In the indistinct stretches of time between the visits of graduate students from nearby universities researching belonging, or Africa Day celebrations attended by high-level provincial politicians, Yeoville in Joburg maintains its grotesque place in South Africa’s new urban imagination. I saw this ironically play out on well-meaning groups on social media, set up over the last few years to share fond memories of youth in the suburb, but quickly turned into yet another online place to monger racist fears of inner-city Joburg and lament the failure of the post-1994 government to maintain order.
At the outset of an unfamiliar year, in just such a stretch of time, with the city newly in the grips of the same centre-right governance which has overseen the relentless entrenchment of the apartheid city in Cape Town and has recently feathered its bow with an unrepentant anti-African xenophobia, and where private accumulation and development continue to dizzily outstrip and undermine efforts at inclusion, I thought I might reflect on my first year in my new home and interrupt that imagination, if only for a moment.
The urban imagination I refer to lingers as a kind of melancholia and mourning for a city lost to uncertainty and grime since the country’s transition. It still circulates frequently in the pages of newspapers and private conversations, on social media and talk radio shows. In it, zones of danger far outnumber zones of safety, and Yeoville has come to share a reputation with Berea and Hillbrow, its neighbours, of an uncivil cityscape and street terror run amok. A place contested by drug dealers and users, corrupt politicians, youth gangs and other ignoble social outlaws. This reputation owes as much to the widespread informality there – the eternal antagonist to the modernist urban vision, which came crashing down together with influx control, but which persists in suburban daydreams and everyday governance in equal measure – as it does to the neighbourhood’s storied recovery from apartheid, which at one point included the outsourcing of community safety to the Hell’s Angels.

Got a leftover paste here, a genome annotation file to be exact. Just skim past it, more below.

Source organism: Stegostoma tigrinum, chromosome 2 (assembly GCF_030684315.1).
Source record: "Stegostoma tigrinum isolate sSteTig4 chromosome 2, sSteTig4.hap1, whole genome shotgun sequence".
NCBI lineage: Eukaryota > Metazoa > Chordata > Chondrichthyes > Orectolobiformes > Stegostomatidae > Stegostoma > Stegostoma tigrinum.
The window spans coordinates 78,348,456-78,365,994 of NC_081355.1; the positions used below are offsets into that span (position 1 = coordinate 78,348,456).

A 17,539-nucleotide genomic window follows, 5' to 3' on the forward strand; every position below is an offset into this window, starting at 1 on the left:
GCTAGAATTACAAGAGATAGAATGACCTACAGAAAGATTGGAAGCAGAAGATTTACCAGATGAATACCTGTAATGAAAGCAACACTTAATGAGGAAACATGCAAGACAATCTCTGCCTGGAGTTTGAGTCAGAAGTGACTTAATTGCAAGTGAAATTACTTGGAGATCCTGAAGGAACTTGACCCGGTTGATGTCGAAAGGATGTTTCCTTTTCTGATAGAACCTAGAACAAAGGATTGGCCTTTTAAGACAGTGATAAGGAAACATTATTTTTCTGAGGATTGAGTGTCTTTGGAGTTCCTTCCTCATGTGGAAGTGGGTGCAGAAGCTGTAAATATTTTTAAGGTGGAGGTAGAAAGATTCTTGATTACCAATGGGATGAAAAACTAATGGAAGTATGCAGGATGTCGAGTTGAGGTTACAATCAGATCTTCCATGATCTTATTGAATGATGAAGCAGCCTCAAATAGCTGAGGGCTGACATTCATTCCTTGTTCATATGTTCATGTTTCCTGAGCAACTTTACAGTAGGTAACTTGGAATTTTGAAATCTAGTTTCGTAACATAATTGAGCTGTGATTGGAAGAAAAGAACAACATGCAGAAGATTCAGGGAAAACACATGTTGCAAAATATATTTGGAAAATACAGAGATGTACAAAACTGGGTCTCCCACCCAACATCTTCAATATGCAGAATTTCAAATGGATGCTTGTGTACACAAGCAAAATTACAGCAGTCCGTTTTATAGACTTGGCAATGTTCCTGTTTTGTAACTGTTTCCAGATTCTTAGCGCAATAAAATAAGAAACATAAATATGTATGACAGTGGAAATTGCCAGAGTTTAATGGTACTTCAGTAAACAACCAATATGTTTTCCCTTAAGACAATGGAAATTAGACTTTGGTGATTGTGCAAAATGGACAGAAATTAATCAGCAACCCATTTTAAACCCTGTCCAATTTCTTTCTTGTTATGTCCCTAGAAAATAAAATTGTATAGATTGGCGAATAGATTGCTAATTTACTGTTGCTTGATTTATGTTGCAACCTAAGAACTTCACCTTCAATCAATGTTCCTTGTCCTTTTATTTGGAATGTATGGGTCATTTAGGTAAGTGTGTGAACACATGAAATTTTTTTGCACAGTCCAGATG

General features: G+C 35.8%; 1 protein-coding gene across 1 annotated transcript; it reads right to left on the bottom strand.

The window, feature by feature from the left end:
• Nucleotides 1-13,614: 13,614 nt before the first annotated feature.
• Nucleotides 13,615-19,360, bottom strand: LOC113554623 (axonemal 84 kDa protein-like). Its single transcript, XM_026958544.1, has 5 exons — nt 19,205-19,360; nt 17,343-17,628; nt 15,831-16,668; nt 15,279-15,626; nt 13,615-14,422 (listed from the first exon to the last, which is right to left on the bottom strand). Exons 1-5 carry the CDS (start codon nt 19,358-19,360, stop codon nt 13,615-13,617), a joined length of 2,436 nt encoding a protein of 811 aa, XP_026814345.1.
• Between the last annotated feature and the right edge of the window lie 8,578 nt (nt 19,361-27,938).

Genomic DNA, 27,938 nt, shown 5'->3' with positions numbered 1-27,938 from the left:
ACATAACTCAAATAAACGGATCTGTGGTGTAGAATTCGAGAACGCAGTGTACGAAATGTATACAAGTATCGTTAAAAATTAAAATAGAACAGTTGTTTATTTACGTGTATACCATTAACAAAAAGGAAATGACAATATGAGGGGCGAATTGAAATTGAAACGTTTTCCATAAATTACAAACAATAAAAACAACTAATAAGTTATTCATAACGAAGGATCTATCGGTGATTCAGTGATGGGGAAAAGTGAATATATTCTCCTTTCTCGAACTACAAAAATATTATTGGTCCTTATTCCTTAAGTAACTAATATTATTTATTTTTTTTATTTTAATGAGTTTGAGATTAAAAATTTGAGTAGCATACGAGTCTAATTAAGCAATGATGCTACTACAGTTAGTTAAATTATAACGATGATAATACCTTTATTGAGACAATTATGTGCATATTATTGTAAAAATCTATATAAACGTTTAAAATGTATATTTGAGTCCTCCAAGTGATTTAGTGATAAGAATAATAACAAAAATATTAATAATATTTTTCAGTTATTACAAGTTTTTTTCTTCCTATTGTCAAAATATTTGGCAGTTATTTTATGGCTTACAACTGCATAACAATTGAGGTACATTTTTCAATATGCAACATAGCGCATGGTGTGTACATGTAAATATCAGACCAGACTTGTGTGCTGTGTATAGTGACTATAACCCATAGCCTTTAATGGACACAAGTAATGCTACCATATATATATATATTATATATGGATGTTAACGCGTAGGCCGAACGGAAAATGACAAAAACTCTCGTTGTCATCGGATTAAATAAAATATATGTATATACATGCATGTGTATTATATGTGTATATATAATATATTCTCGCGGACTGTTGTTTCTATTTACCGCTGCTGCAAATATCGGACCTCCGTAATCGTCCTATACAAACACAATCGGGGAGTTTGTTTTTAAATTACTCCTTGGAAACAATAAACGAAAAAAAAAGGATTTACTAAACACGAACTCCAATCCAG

But in these times between the media attention and the university visits, where what people hear of Yeoville is largely left to the voracious appetite of the gated and razor-fenced, life goes on in the neighbourhood. Fresh fruit and vegetables make their way unfailingly every morning from the central market to the colourful plastic plates on which they are displayed on the sidewalks, suit-and-tie types from the leafier suburbs spend lunch-hour sojourns at Rasta House for some pre-rolled chronic, gas cookers emerge in the afternoon on street corners, filled to spilling with fragrant tripe, a favourite of many at the end of a working day, and the evening is ushered in to the sounds of kids throwing fire crackers before escaping in mirth, and the early French-African beats of the night time haunts.
I spent what time there was for carousing in 2016 at one of these haunts, the iconic House of Tandoor on Rockey Street. Rockey Street remains a main artery of cosmopolitan Johannesburg, and Tandoor is its most resilient edifice. The reggae temple, once a centre of bohemian Yeoville, sits on the second storey of a building which is also home to an Africanist clothing store adorned with black-and-white portraits of liberation icons, Robert Mugabe, Kwame Nkrumah, Julius Nyerere and Patrice Lumumba among others.